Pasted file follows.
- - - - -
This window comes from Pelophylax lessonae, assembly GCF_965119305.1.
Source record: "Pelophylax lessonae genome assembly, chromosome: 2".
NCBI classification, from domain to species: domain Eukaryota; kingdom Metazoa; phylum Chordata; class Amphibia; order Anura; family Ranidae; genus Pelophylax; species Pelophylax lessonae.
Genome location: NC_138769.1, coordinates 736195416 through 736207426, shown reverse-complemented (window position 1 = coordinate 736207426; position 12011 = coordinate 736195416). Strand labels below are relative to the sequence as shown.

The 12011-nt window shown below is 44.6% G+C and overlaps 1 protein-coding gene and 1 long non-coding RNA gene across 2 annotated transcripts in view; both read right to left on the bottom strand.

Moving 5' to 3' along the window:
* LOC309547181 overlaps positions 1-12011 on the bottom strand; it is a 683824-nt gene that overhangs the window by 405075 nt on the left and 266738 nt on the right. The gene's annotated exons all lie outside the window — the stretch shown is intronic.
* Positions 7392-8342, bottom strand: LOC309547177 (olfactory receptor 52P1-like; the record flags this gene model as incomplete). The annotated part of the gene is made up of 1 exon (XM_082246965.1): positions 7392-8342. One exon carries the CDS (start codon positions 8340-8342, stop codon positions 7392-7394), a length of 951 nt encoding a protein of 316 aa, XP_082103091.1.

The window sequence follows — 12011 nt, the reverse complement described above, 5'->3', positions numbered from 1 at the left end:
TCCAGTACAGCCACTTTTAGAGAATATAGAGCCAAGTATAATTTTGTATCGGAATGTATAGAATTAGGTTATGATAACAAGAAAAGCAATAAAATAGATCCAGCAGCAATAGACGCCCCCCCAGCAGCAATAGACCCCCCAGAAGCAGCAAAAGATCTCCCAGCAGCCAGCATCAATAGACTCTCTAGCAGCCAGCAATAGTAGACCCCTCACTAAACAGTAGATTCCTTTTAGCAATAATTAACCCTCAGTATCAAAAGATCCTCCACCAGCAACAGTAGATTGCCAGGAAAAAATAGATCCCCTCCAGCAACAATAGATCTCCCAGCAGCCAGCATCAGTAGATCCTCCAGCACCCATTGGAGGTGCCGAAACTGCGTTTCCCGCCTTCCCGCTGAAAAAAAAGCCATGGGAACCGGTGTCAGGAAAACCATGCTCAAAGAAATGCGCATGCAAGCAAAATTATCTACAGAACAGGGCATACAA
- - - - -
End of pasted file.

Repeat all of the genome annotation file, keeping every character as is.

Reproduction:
This window comes from Pelophylax lessonae, assembly GCF_965119305.1.
Source record: "Pelophylax lessonae genome assembly, chromosome: 2".
NCBI classification, from domain to species: domain Eukaryota; kingdom Metazoa; phylum Chordata; class Amphibia; order Anura; family Ranidae; genus Pelophylax; species Pelophylax lessonae.
Genome location: NC_138769.1, coordinates 736195416 through 736207426, shown reverse-complemented (window position 1 = coordinate 736207426; position 12011 = coordinate 736195416). Strand labels below are relative to the sequence as shown.

The 12011-nt window shown below is 44.6% G+C and overlaps 1 protein-coding gene and 1 long non-coding RNA gene across 2 annotated transcripts in view; both read right to left on the bottom strand.

Moving 5' to 3' along the window:
* LOC309547181 overlaps positions 1-12011 on the bottom strand; it is a 683824-nt gene that overhangs the window by 405075 nt on the left and 266738 nt on the right. The gene's annotated exons all lie outside the window — the stretch shown is intronic.
* Positions 7392-8342, bottom strand: LOC309547177 (olfactory receptor 52P1-like; the record flags this gene model as incomplete). The annotated part of the gene is made up of 1 exon (XM_082246965.1): positions 7392-8342. One exon carries the CDS (start codon positions 8340-8342, stop codon positions 7392-7394), a length of 951 nt encoding a protein of 316 aa, XP_082103091.1.

The window sequence follows — 12011 nt, the reverse complement described above, 5'->3', positions numbered from 1 at the left end:
TCCAGTACAGCCACTTTTAGAGAATATAGAGCCAAGTATAATTTTGTATCGGAATGTATAGAATTAGGTTATGATAACAAGAAAAGCAATAAAATAGATCCAGCAGCAATAGACGCCCCCCCAGCAGCAATAGACCCCCCAGAAGCAGCAAAAGATCTCCCAGCAGCCAGCATCAATAGACTCTCTAGCAGCCAGCAATAGTAGACCCCTCACTAAACAGTAGATTCCTTTTAGCAATAATTAACCCTCAGTATCAAAAGATCCTCCACCAGCAACAGTAGATTGCCAGGAAAAAATAGATCCCCTCCAGCAACAATAGATCTCCCAGCAGCCAGCATCAGTAGATCCTCCAGCACCCATTGGAGGTGCCGAAACTGCGTTTCCCGCCTTCCCGCTGAAAAAAAAGCCATGGGAACCGGTGTCAGGAAAACCATGCTCAAAGAAATGCGCATGCAAGCAAAATTATCTACAGAACAGGGCATACAA